Mr. G C Skipper, a resident of Ozark, Alabama (formally of Tuscaloosa), died early Friday morning, October 21, 2022, in the Oakview Manor Health Care Center. He was 83.
A graveside service will be held for Mr. Skipper on Saturday, October 29, 2022, at 2: OO P.M. in the Newton City Cemetery with Reverend Dr. Billy Gaither officiating. The family will receive friends following the graveside service. Fuqua
Bankston Funeral Home of Ozark directing.
The youngest of seven children born to Ada Lee Price and Grady Columbus Skipper, Mr. Skipper was born on March 23, 1939, in Ozark, Alabama. He was a 1961 graduate of the University of Alabama with a Bachelor of Arts degree. G C Skipper was
the author of more than 20 books that include a juvenile series on World War II, a fictional account of ghosts and hauntings along the East Coast and several novels. He has written literally hundreds of consumer and trade magazine articles and has
traveled extensively on assignments to the Artic Circle, Argentina, India, the Caribbean and Mexico. His work has been recognized by a number of organizations such as the Associated Press and the University of Alabama. He was listed as a notable public
relations executive by Marquis Who’s Who. Mr. Skipper was a talented musician, playing the piano, guitar and banjo. He was the epitome of kindness and grace.
In addition to his parents, Mr. Skipper was preceded in death by his wife of 55 years, Dorothy (Ann) Skipper; his son, Richard Craig Skipper; his daughter, Lisa Ann Green; his sisters, Mellie Whaley (William), Estelle Fuqua Bob), Mary Ethyl
Welliver (Bill), and Dorothy Skipper; and a brother, Mack Skipper.
Mr. Skipper is survived by his grandson, Ronald Travis Green of Tuscaloosa, Alabama; his sister, Theresa Ivy Crow of Houston, Texas; great grandchildren, Evey, Lisa and Thomas. Several nieces, nephews and other relatives also survive.
G. C. Skipper writes: "I've known since I was twelve years old that I not only wanted to write, but had to write. Some have labeled this obsession `talent,' but in reality it's more like a disease. As to the reason why, I'm still trying to figure that
out. Insanity helps a whole lot and if you keep your insanity you'll be okay. The worst thing in the world for a writer is to become a `well-rounded individual.' Writers, I guess, are an egotistical lot--they'd have to be to think they've got anything to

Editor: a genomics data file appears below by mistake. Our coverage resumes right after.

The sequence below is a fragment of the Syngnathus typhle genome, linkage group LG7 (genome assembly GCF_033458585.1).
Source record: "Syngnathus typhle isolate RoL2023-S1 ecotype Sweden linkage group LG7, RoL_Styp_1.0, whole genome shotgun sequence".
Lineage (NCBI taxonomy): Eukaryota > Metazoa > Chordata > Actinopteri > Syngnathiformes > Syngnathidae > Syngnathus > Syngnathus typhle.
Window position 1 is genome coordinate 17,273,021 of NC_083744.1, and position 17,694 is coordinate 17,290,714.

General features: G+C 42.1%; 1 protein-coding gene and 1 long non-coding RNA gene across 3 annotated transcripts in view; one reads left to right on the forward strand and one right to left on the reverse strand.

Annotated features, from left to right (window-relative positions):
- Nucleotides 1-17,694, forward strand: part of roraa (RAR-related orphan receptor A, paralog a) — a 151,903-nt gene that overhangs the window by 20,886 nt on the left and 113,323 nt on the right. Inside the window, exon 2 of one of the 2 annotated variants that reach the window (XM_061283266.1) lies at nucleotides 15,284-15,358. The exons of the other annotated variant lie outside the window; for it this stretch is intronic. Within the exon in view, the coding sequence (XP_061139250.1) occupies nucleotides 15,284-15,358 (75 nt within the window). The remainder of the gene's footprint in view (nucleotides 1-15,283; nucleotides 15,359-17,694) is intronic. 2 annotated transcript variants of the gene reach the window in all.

say, much less believe people want to hear it. Whew!
"I grew up in Alabama, in the deep South, and I've seen how ridiculous other areas of the country have been in imagining what 'the South' is 'really like.' Now, like country music, suddenly it's 'in' to be Southern--and the worst thing in the world is a
Professional Southerner. I believe all creativity springs out of an individual or a section of the country that has known defeat. The South is the only area of the United States that has been defeated. I think that accounts, at least partially, for the
Faulkners, the Weltys, the Jacksons, et cetera, et cetera. New York is getting there, too, in its own unique way--hence, the Mailers. In other words all this man-it's-a-rough-miserable-world-type-stuff is good fodder to sprout writers. Outside playing
God, I think creativity--in this case in writing--is one of the most honorable, honest contributions Man can make. If it's really good, it survives everything. Any other profession, say a thousand years from now, will look just downright silly--if I can
"There's only a handful of good writers around today, hidden among the mass of academic phonies. I mean good in the creative sense of Hemingway, Faulkner and Fitzgerald. Maybe these writers are hidden because the selling of fiction has been reduced to
computerized marketing exercised by publishers. Yeah, I know all us word merchants can't be Hemingway and all editors can't be Max Perkins--but it sure would be refreshing to see a novel make it on merit rather than hype. There is a need now in the
United States--not for entertainment (there's plenty of that)--but for literature. I'd like to contribute my limited amount to filling that gap."
Books for children and young adults, except as indicated; published by Childrens Press, except as indicated:
And the Angels Rage (adult novel), Touchstone Publishing, 1972.
The Ghost in the Church, 1976.
A Night in the Attic, 1977.
The Ghost at Manor House, 1978.
Death of Hitler, 1981.
Goering and the Luftwaffe, 1981.
Mussolini: Death of a Dictator, 1981.
Battle of Britain, 1981.
Battle of the Atlantic, 1981.
Battle of Stalingrad, 1981.
Battle of Leyte Gulf, 1981.
Battle of the Coral Sea, 1981.
Battle of Midway, 1981.
Invasion of Sicily, 1981.
Fall of the Fox: Rommel, 1981.
Submarines in the Pacific, 1981.
MacArthur and the Philippines, 1982.
Invasion of Poland, 1983.
D-Day , 1983.
Pearl Harbor, 1984.